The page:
On garlic

And, most dear actors, eat no onions nor garlic, for we are to utter sweet breath; and do not doubt but to hear them say it is a sweet comedy. - William Shakespeare, A Midsummer Night’s Dream

Some of you who have been reading this blog for a while will remember my “Practically Marzipan” column – it ran in the New Indian Express’ Zeitgeist from 2008 to the beginning of this year.
One of the (many) columns I never reposted to the blog was written in 2008 and it was about garlic. And various other things (like sex), but mostly garlic. A conversation on twitter today led me to seek it out.
(This is an unedited version – the published version appears to have disappeared from their website)


The consumption of onions and garlic (and others among the delicious consolations that make human life worth living) was just one of the many things a large number of my ancestors seem to have been against.

In India, a number of religious groups disapprove of onions and garlic. These are supposed to be Rajasic foods, clouding the mind with passion and making it harder to concentrate on spiritual matters. A related explanation I’ve seen used in various quarters is that these foods enhance the libido. I find this baffling – surely onion-y, garlicky breath is a turn off? – but supposing it to be true, the hostility is understandable. Few people would meditate when there were enhanced libidos to be taken care of.

The writers of scripture (and more recently, well known dieticians) express themselves even more strongly on the subjects of meat and alcohol. Had America been discovered at the time when these scriptures were written, doubtless potatoes and chocolate would have been found to be objectionable too.

Of course, this idea that you are what you eat is not limited to the subcontinent alone. In 1800s America, similar beliefs led to two major culinary revolutions. An early campaigner for diet reform was one Sylvester Graham. Like all great reformers, Graham seems to have taken an active interest in the private lives of his fellow men; particularly their sex lives. Being of the belief that any form of excitement was unhealthy and that animal-based products created lust, Graham advocated vegetarianism, sexual abstinence (he believed that masturbation led to blindness and insanity) and (his one good idea) frequent bathing. He also invented the Graham cracker, the most boring biscuit in existence and thus a stalwart foot soldier in the war against sexual gratification.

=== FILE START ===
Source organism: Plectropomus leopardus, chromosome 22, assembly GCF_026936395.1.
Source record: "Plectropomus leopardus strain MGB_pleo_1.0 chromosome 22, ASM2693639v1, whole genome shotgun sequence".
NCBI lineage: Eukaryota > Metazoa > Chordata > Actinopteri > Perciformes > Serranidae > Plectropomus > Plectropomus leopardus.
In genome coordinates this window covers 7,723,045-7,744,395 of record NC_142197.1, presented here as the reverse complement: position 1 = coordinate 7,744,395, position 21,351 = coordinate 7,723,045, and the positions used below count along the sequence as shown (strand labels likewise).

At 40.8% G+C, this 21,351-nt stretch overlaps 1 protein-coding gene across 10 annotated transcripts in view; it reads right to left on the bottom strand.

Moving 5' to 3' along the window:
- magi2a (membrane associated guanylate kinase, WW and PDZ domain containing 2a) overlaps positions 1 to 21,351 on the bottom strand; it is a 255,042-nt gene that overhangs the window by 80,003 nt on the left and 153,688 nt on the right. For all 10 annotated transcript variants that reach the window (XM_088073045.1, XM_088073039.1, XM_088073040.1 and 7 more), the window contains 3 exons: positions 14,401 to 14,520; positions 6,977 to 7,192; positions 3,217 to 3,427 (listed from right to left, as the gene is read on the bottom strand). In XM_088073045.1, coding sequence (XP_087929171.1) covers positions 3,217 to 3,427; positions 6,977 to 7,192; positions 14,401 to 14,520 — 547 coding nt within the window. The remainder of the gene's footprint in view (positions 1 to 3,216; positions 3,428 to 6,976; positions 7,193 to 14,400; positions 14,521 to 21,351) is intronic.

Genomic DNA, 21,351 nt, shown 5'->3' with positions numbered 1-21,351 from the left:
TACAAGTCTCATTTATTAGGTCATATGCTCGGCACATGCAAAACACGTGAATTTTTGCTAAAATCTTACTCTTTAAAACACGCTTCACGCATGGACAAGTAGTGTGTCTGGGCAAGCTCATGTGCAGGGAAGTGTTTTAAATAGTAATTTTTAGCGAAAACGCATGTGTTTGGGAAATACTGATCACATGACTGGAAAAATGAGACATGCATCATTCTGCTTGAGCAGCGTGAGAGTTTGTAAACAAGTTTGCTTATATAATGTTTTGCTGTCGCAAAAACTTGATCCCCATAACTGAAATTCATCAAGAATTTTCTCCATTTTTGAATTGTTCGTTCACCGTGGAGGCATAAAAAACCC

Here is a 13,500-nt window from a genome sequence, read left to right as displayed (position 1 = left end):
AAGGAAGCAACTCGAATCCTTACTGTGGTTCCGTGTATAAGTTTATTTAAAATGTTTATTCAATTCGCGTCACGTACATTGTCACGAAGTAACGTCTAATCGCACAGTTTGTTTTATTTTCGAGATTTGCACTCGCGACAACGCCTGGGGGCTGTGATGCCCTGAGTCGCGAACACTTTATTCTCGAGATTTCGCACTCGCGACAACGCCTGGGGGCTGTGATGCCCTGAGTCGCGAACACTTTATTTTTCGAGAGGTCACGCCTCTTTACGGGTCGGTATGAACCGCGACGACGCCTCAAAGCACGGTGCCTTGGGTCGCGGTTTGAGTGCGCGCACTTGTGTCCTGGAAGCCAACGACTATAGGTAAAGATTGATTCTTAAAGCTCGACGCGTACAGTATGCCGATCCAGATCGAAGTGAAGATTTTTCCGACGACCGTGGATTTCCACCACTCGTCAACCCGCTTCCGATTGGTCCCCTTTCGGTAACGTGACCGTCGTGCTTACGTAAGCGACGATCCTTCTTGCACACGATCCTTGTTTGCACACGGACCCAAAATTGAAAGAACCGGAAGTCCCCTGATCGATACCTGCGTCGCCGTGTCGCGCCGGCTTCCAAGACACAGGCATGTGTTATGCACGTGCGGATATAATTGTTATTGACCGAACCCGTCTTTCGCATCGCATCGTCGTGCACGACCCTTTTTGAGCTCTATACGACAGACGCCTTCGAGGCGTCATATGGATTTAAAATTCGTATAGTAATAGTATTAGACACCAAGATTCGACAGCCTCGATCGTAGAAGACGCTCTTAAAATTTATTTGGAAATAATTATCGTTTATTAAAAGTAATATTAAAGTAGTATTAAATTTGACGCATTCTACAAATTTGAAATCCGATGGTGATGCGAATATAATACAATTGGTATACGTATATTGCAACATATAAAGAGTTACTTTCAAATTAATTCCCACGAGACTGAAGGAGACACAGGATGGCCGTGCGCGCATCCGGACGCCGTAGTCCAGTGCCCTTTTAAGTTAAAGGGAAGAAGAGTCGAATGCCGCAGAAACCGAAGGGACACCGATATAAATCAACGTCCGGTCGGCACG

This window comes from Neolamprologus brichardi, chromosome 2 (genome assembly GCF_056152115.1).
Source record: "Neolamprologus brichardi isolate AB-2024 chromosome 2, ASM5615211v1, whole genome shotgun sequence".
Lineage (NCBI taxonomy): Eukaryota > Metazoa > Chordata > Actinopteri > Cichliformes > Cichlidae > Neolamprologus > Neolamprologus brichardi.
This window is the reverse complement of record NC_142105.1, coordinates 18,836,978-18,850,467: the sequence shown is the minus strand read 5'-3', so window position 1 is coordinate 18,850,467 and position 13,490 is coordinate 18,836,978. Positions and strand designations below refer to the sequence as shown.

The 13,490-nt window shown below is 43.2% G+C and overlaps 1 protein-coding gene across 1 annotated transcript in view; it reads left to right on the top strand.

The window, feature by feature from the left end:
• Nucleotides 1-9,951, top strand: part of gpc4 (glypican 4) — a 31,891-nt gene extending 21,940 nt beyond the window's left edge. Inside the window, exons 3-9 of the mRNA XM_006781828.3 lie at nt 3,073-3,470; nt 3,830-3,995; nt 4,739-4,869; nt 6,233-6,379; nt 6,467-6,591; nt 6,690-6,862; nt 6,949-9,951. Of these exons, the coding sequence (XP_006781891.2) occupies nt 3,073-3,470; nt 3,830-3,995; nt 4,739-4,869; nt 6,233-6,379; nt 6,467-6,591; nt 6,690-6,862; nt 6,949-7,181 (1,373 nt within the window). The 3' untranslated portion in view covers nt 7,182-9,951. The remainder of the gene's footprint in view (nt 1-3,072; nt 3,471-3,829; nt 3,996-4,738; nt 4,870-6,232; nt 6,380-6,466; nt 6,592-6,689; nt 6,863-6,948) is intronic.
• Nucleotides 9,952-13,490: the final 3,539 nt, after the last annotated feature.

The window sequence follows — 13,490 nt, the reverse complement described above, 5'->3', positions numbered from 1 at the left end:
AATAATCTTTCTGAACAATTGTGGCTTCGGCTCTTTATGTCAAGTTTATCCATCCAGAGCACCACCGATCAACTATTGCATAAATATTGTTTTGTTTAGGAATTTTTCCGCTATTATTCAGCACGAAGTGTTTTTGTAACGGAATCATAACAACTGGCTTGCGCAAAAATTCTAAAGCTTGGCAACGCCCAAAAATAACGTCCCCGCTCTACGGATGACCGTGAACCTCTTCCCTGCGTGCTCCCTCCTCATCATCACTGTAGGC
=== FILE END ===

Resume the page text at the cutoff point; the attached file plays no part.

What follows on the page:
But as influential as Graham crackers were to become, Sylvester Graham was only preparing the way for a greater man who would one day overshadow him. That man was John Harvey Kellogg.

Like Graham, Kellogg was a fan of vegetarianism and abstinence, and against exciting food and sex. He even wrote a book, titled Plain Facts About Sexual Life (the title was later changed to Plain Facts for Old and Young) to support his views. He and his wife occupied separate bedrooms for the forty years of their marriage. Clearly he practiced what he preached.

What Kellogg is really known for is the invention of the cornflake along with his brother W.K (Will Keith) Kellogg. The cornflake at the time was a healthy, whole grain product that was unlikely to encourage any unwanted desires. In later years the humble cornflake would take on new and startling forms and a number of exotic flavours, but the Kellogg brothers actually argued in 1906 over the necessity of adding sugar to the basic recipe – presumably John thought it would be too exciting for the consumers. A century later, there’s certainly sugar in most breakfast cereals, so it seems that W.K had the right idea.

Religious scripture remains silent on the subject of cornflakes, while continuing to shake its head disapprovingly at onions and garlic. So for now I think my breakfast, however sugared, is safe.



Srividya Natarajan’s 2006 novel No Onions Nor Garlic plays with the Shakespeare quote above – it’s a satire about TamBrahms staging a more Hindu Midsummer Night’s Dream in Madras. It is excellent.
Also I’d like to think my ability to write 500 word columns has improved over the last few years.

One Comment to “On garlic”

  1. Kellogg would presumably have viewed Marks & Spencer’s Triple Chocolate Crunch as some kind of cereal absinthe. As do I.

    I had always vaguely associated Graham crackers with puritanism, and now I can see that it’s not without foundation. They make the chocolate digestive look a wild and decadent painted Jezebel.

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